Special interest donors are covering much of the cost for Texas Democratic lawmakers to stay in pricey Washington, D.C., hotel rooms, but Texas taxpayers are still losing close to $500,000 on expenses for a legislative session that isn’t happening.
Texas lawmakers who fled the legislative session in Austin for the nation’s capital ultimately will have to report all of the private money pouring in for the self-professed “fugitive” Democrats. That amount includes at least $600,000 from the political action committee of former U.S. Rep. Beto O’Rourke, who ran for president in 2020.
These Democrats have raised money from other sources as well to cover lodging, meals, and other expenses.
Racking up costs and private donations, more than 50 Democrats, along with 12 paid staffers, on Friday marked the halfway point of the special legislative session they abandoned back home. Democrats fled to deny the state Legislature’s Republican majority a quorum to vote on an election reform bill.
The session ends Aug. 6, after which the Democrats are expected to return home.
One Texas House Democrat said it’s costing the group $10,000 per day for hotel rooms and meals.
“We don’t know how long it’s going to take to beat back Republicans’ anti-voter bills. That’s why I need your help,” state Rep. Trey Martinez Fischer said in a tweet as the lawmakers were leaving Texas. “Every day we are away costs $10,000 for hotel and meals.”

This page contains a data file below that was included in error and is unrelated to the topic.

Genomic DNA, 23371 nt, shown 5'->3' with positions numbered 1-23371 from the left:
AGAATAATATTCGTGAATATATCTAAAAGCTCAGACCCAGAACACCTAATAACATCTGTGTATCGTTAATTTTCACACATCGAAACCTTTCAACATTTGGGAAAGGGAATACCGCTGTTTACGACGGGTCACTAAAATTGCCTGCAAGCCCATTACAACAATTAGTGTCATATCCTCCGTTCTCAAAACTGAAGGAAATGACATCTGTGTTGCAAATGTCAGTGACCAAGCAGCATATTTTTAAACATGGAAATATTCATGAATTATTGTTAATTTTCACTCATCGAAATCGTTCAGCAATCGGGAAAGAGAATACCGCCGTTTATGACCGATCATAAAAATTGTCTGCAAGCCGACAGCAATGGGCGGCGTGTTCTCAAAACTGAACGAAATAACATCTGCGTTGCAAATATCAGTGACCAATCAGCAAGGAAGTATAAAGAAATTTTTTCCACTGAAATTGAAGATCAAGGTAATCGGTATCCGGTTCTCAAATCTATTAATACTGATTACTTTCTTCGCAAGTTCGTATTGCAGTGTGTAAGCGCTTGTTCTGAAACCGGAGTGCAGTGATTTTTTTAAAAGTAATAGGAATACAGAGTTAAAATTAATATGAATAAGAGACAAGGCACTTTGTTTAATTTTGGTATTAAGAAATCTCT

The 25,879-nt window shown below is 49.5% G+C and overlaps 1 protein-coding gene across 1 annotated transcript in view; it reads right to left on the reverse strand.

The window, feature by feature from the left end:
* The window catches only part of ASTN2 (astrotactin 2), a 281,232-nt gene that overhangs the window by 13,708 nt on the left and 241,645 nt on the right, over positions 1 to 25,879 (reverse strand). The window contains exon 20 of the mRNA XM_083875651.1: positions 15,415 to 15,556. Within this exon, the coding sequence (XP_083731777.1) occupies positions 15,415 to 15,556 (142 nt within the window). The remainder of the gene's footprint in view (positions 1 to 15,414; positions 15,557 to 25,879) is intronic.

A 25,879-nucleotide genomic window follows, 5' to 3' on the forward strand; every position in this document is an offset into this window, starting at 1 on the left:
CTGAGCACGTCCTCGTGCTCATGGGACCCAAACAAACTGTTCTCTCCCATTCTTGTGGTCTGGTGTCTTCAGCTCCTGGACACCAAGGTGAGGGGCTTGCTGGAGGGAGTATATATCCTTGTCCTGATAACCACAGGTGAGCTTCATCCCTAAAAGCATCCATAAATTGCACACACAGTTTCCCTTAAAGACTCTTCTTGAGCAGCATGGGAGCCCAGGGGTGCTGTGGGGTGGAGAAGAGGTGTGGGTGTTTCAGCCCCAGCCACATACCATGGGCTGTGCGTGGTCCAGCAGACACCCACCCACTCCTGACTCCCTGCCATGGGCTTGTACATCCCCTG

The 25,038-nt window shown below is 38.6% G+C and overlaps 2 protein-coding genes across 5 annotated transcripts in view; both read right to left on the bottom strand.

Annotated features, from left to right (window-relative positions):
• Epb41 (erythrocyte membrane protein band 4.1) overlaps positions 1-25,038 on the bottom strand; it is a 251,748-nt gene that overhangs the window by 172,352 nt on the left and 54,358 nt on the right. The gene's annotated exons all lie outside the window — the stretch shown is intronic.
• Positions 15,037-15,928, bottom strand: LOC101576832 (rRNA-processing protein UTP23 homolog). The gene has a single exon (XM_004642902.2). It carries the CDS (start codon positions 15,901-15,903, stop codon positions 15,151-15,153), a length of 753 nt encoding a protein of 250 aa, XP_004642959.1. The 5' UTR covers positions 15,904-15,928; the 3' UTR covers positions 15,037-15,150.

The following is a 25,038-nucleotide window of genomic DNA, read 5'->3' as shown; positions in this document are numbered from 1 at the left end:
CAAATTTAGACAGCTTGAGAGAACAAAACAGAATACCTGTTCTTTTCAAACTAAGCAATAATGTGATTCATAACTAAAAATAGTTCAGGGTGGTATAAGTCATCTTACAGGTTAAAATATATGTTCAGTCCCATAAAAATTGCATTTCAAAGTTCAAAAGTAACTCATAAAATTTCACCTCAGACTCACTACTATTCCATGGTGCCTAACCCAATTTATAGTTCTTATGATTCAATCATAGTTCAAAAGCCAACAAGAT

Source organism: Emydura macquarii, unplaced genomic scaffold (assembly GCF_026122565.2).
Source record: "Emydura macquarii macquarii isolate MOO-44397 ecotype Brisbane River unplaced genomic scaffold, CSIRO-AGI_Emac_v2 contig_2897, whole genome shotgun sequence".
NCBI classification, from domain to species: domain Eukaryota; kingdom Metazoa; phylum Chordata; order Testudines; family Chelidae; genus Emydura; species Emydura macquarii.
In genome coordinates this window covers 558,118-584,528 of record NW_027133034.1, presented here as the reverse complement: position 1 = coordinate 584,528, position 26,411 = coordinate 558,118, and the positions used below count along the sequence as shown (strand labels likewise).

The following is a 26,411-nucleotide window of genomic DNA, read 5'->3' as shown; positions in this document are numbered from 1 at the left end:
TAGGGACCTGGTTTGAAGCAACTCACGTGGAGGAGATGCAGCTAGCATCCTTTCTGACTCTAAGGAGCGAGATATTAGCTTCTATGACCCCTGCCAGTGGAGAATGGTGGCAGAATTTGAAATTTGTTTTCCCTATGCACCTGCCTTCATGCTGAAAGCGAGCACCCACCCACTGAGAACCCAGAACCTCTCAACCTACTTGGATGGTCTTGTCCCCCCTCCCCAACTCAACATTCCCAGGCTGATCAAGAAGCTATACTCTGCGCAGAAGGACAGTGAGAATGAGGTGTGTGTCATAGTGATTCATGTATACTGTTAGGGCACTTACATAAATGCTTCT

Burden for Texas Taxpayers
As of Friday, the midpoint of the special session, taxpayers in Texas were spending at least $476,630 on a session that isn’t happening because of House Democrats’ exodus, according to an ongoing tally by GOP state Rep. Jared Patterson.
More than five dozen House Democrats and paid aides took the trip to Washington. But state Rep. Chris Turner, chairman of the House Democratic Caucus, said on Twitter, “No tax dollars have been used for travel, meals, or any other accommodations.”
Texas is still losing money from a special session that isn’t happening because Democrats flew to Washington, Patterson explained.
“A session costs $43,000 per day and that equals a teacher’s salary,” the GOP lawmaker told The Daily Signal in a phone interview. “This is a conservative estimate that just looks at a couple of components.”
Those two components are the daily per diem of $221 for every day that a legislator is in session. The other is the increased budget to operate legislative offices during a special session.
“I don’t know anyone who thinks it’s better to choose fundraising in D.C. and lobbying Congress over their constituents in Texas,” Patterson said. “Texans believe you should show up for work.”
A small number of lawmakers reportedly said they would pay back their per diem to the state treasury.
“I’ll believe it when I see it,” Patterson said of Democrats’ forgoing their pay. “They haven’t yet, and have to fill out the paperwork to do so.”
KHOU-TV News reported that all the Texas legislators are continuing to receive their per diems.
The Texas House Democratic Caucus did not respond to inquiries from The Daily Signal for this article.